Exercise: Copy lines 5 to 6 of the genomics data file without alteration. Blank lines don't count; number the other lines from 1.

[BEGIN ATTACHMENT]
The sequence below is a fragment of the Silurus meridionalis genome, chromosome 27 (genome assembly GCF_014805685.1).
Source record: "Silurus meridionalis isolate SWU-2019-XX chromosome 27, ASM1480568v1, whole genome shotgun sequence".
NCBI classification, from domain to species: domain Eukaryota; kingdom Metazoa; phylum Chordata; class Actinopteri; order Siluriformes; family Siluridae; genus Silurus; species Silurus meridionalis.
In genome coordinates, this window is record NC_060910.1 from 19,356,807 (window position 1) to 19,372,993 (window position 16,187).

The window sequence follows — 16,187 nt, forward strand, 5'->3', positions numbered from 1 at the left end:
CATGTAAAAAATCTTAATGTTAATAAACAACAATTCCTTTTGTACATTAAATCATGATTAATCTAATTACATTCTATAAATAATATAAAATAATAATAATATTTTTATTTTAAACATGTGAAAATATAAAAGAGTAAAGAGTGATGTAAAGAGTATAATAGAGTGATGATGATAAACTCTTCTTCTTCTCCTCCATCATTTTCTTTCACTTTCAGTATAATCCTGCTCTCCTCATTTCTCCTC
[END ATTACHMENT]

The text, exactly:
The window sequence follows — 16,187 nt, forward strand, 5'->3', positions numbered from 1 at the left end:
CATGTAAAAAATCTTAATGTTAATAAACAACAATTCCTTTTGTACATTAAATCATGATTAATCTAATTACATTCTATAAATAATATAAAATAATAATAATATTTTTATTTTAAACATGTGAAAATATAAAAGAGTAAAGAGTGATGTAAAGAGTATAATAGAGTGATGATGATAAACTCTTCTTCTTCTCCTCCATCATTTTCTTTCACTTTCAGTATAATCCTGCTCTCCTCATTTCTCCTC